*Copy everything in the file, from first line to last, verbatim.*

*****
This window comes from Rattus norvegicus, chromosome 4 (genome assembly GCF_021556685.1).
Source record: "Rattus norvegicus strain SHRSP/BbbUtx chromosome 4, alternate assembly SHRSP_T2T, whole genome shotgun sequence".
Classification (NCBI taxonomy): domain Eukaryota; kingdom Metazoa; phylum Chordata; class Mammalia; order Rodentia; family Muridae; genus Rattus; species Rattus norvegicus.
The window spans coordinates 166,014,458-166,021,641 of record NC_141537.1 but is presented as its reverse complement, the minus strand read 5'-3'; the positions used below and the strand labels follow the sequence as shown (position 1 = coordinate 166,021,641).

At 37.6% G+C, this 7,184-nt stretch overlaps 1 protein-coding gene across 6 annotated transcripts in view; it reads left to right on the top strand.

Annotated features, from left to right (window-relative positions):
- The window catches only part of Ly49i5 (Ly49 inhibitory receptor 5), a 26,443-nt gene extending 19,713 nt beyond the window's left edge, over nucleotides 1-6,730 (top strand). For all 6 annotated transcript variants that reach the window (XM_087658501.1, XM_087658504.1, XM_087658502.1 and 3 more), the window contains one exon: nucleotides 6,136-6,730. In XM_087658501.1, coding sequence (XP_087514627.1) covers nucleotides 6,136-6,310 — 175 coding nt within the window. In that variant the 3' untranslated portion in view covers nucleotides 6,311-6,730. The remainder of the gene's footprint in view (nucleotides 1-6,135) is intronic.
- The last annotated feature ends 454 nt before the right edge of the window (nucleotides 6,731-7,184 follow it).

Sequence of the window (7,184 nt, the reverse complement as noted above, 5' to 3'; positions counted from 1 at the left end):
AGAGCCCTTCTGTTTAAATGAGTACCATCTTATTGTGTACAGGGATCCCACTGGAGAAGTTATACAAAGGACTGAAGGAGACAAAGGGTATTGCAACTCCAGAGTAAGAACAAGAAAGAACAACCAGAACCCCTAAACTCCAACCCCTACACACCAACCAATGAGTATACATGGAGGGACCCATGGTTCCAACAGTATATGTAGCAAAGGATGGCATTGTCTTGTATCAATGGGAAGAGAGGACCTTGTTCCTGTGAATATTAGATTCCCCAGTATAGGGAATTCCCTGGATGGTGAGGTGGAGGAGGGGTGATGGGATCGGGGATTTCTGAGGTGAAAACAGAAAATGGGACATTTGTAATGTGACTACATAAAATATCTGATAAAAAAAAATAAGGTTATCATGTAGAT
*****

This window comes from Rattus norvegicus, chromosome 4 (genome assembly GCF_021556685.1).
Source record: "Rattus norvegicus strain SHRSP/BbbUtx chromosome 4, alternate assembly SHRSP_T2T, whole genome shotgun sequence".
Classification (NCBI taxonomy): domain Eukaryota; kingdom Metazoa; phylum Chordata; class Mammalia; order Rodentia; family Muridae; genus Rattus; species Rattus norvegicus.
The window spans coordinates 166,014,458-166,021,641 of record NC_141537.1 but is presented as its reverse complement, the minus strand read 5'-3'; the positions used below and the strand labels follow the sequence as shown (position 1 = coordinate 166,021,641).

At 37.6% G+C, this 7,184-nt stretch overlaps 1 protein-coding gene across 6 annotated transcripts in view; it reads left to right on the top strand.

Annotated features, from left to right (window-relative positions):
- The window catches only part of Ly49i5 (Ly49 inhibitory receptor 5), a 26,443-nt gene extending 19,713 nt beyond the window's left edge, over nucleotides 1-6,730 (top strand). For all 6 annotated transcript variants that reach the window (XM_087658501.1, XM_087658504.1, XM_087658502.1 and 3 more), the window contains one exon: nucleotides 6,136-6,730. In XM_087658501.1, coding sequence (XP_087514627.1) covers nucleotides 6,136-6,310 — 175 coding nt within the window. In that variant the 3' untranslated portion in view covers nucleotides 6,311-6,730. The remainder of the gene's footprint in view (nucleotides 1-6,135) is intronic.
- The last annotated feature ends 454 nt before the right edge of the window (nucleotides 6,731-7,184 follow it).

Sequence of the window (7,184 nt, the reverse complement as noted above, 5' to 3'; positions counted from 1 at the left end):
AGAGCCCTTCTGTTTAAATGAGTACCATCTTATTGTGTACAGGGATCCCACTGGAGAAGTTATACAAAGGACTGAAGGAGACAAAGGGTATTGCAACTCCAGAGTAAGAACAAGAAAGAACAACCAGAACCCCTAAACTCCAACCCCTACACACCAACCAATGAGTATACATGGAGGGACCCATGGTTCCAACAGTATATGTAGCAAAGGATGGCATTGTCTTGTATCAATGGGAAGAGAGGACCTTGTTCCTGTGAATATTAGATTCCCCAGTATAGGGAATTCCCTGGATGGTGAGGTGGAGGAGGGGTGATGGGATCGGGGATTTCTGAGGTGAAAACAGAAAATGGGACATTTGTAATGTGACTACATAAAATATCTGATAAAAAAAAATAAGGTTATCATGTAGAT